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FDA Approves Syndros, First Liquid Form of Cannabinoid Dronabinol

August 9, 2017
The Schedule II substance is approved for the treatment of cachexia and nausea and vomiting in AIDS and cancer patients, with the potential as a pain management agent.

Interviews with Diana C. Graalum, PharmD, BCPS, Sharmilla Patil, MD, Asher Goldstein, MD, and Damon Raskin, MD

The US Food and Drug Administration (FDA) recently approved Syndros, the first liquid form of synthetic cannabinoid dronabinol on the market.

Available by prescription only, Syndros is manufactured by Insys Therapeutics, and is approved to treat patients with Acquired Immune Deficiency Syndrome (AIDS) who are experiencing anorexia and weight loss (cachexia), as well as for people with cancer who are undergoing chemotherapy and suffer from nausea and vomiting that has not responded to conventional antiemetic treatments.1

Structural model of tetrahydrocannabinol (THC) molecule. Syndros contains a synthetic form of THC.

A New Drug Application

For physicians and patients, it’s important to know that “Syndros is approved by the FDA under a ‘New Drug Application’ or NDA; there are no therapeutic equivalent generic products at this time,” explained Diana C. Graalum, PharmD, BCPS, the Clinical Pharmacy Manager of MedSavvy, an independent website that offers information and tools to help people understand and manage their prescription medications.

Marinol, an approved form of dronabinol that comes only in soft gel capsules, and Syndros are classified by the Drug Enforcement Agency as Schedule II controlled substances, which means they could have a high potential for abuse, noted Dr. Graalum. [Editor's note: Medical marijuana is still classified as a Schedule I substance.]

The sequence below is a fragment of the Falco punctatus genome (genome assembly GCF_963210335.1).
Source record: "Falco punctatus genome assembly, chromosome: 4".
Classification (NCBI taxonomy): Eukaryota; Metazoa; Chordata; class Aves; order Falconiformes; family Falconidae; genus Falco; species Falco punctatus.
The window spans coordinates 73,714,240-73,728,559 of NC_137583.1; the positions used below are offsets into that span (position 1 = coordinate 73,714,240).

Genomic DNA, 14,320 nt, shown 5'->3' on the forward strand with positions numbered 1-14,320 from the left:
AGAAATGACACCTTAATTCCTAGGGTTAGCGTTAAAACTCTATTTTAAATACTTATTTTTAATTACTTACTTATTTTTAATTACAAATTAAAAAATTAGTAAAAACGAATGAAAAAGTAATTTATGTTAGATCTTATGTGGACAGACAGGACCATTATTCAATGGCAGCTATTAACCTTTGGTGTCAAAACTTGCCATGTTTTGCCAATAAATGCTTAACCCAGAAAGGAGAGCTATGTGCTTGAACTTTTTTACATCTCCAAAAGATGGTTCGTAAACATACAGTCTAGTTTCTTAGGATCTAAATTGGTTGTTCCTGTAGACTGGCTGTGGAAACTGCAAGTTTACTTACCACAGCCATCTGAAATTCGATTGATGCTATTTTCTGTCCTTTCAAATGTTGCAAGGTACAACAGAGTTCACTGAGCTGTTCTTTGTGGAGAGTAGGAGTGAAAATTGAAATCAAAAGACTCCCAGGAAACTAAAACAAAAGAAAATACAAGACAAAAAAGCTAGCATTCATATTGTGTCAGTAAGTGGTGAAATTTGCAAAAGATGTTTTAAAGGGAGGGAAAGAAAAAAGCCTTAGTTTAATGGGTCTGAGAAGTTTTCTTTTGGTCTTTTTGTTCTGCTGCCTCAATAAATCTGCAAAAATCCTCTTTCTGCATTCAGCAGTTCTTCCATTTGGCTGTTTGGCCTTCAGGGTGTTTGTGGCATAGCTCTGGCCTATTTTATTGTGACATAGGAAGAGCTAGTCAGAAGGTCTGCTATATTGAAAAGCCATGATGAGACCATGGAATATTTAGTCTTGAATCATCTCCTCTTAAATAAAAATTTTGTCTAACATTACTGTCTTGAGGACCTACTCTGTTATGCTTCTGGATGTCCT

The liquid form of this medication “may provide a more flexible administration option as well as a more rapid absorption with lower intra-patient variability compared with the capsule formulation,” said Sharmilla Patil, MD, an Integrative Medicine and Ayurvedic Specialist. “Ayurveda, a Traditional Indian Medical System, utilizes cannabinoids in many medicinal formulas for many digestive maladies. The known clinical effect of a compounded liquid oral supplement with cannabinoids demonstrates profound therapeutic benefits. This approach to health builds on the mind-body connection and includes natural herbs, body therapies and yoga/meditation to help balance the body. Usually the liquid dose is based on body surface area,” she said. (The body surface area is determined by height, weight, age, and gender.)

“Liquid can also be absorbed better in our bodies rather than a pill,” added Dr. Patil, who is the CEO and Founder of GreenTech Laboratories, Inc., a BioPharma company investigating cannabinoid formulas that is based in California. She pointed out that one reason for the liquid advantage is because the body doesn’t need to break down the liquid to assimilate it, the way it would with a pill. This allows liquid extracts to take only one to four minutes to assimilate or begin to work, while capsules take 20 to 30 minutes to take effect.

“Further, the body uses 98% of our liquid extracts, while it only utilizes 39% to 53% of capsules or tablets. You have to watch your dosage so your patient doesn’t over medicate since they would be the one controlling dosage at home,” Dr. Patil added.

In fact, this can also be a concern. “There is always the risk that a patient may take more than the prescribed dose [with capsules and liquid], but the liquid form of the medication may be easier to abuse,” cautioned Asher Goldstein, MD, of Genesis Pain Centers in New York City.